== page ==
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Re: On "transparently replaceable" in std::vector operations

From: Bo Persson <bo_at_[hidden]>
Date: Wed, 23 Jun 2021 12:56:38 +0200
On 2021-06-23 at 09:40, language.lawyer--- via Std-Discussion wrote:
> On 23/06/2021 10:06, Bo Persson via Std-Discussion wrote:
>> On 2021-06-23 at 08:35, language.lawyer--- via Std-Discussion wrote:
>>> On 29/04/2021 17:08, Jason Cobb via Std-Discussion wrote:
>>>> On 4/29/21 9:56 AM, Jason McKesson via Std-Discussion wrote:
>>>>> On Thu, Apr 29, 2021 at 4:31 AM Giuseppe D'Angelo via Std-Discussion
>>>>> <std-discussion_at_[hidden]> wrote:
>>>>>> Hello,
>>>>>> On 29/04/2021 07:33, Christopher Hallock via Std-Discussion wrote:
>>>>>>> I was adding my own concerns about these library clauses being
>>>>>>> underspecified and overly broad. Getting back to your original
>>>>>>> question,
>>>>>>> which is whether library invalidation "sticks", given
>>>>>>> [basic.life]/8: I
>>>>>>> believe it does. If the invalidating operation move-assigns or
>>>>>>> copy-assigns the elements, then [basic.life]/8 doesn't even apply
>>>>>>> because no new object was created. If the invalidating operation
>>>>>>> move-constructs or copy-constructs the elements, then there is
>>>>>>> room for
>>>>>>> ambiguity, but I think the intent is that even in this case, the
>>>>>>> invalidation "sticks". I believe things happen in this sequence: 1)
>>>>>>> element is destroyed, which automatically invalidates pointers to
>>>>>>> it; 2)
>>>>>>> new element is created in the same place, "resurrecting" the old
>>>>>>> pointers via [basic.life]/8; 3) the library clause kicks in and
>>>>>>> invalidates the resurrected pointers once more.
>>>>>> Well... "sure"? Does this now make std::vector unimplementable in the
>>>>>> C++ language, as it requires implementation "magic" to perform 3)?
>>>>> Um, no. A pointer becoming invalid is not something you can detect.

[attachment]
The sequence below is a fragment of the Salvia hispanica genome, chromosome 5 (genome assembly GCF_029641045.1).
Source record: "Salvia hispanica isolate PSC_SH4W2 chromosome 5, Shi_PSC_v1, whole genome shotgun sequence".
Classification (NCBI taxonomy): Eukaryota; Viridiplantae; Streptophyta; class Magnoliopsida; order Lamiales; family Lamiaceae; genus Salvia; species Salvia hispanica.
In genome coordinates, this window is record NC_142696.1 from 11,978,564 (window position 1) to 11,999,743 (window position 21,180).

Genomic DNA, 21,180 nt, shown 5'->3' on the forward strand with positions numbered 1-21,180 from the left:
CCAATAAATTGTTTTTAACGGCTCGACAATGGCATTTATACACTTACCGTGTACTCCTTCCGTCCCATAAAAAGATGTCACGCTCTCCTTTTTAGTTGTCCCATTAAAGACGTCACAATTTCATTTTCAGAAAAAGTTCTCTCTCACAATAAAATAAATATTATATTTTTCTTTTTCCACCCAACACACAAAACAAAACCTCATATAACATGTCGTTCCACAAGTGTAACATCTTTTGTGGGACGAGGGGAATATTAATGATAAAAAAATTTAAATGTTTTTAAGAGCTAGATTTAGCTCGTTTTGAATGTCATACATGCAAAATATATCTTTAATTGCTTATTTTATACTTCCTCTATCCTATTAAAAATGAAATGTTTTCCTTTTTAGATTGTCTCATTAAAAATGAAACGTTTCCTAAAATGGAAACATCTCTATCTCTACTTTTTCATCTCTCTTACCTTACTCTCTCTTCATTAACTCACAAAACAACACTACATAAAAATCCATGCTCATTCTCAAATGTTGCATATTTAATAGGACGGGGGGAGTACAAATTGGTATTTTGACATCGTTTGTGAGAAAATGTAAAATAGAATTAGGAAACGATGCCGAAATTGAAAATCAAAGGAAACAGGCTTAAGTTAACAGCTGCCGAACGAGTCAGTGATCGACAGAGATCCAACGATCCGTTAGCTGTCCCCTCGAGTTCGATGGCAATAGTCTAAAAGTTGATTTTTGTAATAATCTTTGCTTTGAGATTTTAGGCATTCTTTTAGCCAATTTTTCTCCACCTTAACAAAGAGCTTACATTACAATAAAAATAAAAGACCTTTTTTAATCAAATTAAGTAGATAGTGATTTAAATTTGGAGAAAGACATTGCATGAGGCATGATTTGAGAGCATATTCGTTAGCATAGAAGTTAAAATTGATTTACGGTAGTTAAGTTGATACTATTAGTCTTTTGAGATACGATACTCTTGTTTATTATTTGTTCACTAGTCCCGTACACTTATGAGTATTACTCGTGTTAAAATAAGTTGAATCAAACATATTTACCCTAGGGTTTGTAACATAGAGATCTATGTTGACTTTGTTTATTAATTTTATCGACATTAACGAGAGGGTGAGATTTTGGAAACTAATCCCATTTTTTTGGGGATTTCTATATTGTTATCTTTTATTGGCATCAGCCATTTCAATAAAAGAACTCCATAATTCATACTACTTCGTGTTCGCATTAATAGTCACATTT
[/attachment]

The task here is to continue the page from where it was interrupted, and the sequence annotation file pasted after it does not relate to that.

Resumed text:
>>>>> Being invalid means that UB will happen if you try to use it. And UB
>>>>> could include everything "working" as you would expect.
>>>> Technically, a pointer being invalid means that it has
>>>> implementation-defined behavior to do anything but dereference it [0],
>>>> so if an implementaion defined 'copying any invalid pointer prints
>>>> "stop
>>>> it" to stdout", then an implementation that did not actually cause
>>>> pointers to become invalid on vector reallocation would have
>>>> observably
>>>> different behavior than one that did (of course, such an implementation
>>>> could be made conforming by changing the implementation-defined
>>>> behavior).
>>> You mean when [vector.modifiers] says that pointers are invalidated,
>>> it means storing
>>> https://timsong-cpp.github.io/cppwp/n4861/basic.compound#def:value,invalid_pointer
>>> into each such pointer?
>> No, there is no need to change the bits of the pointer, the system
>> could instead unmap the memory the pointer used to refer to.
> I'm asking about C++ abstract machine behavior, not about how it may be
> implemented.

In the abstract machine the pointer just becomes invalid when the
pointed-to object goes away. That doesn't require the pointer itself to
change in any other way.

The possibility of an unmapped memory page or segment is just one reason
for the existence of this rule.

Received on 2021-06-23 05:56:48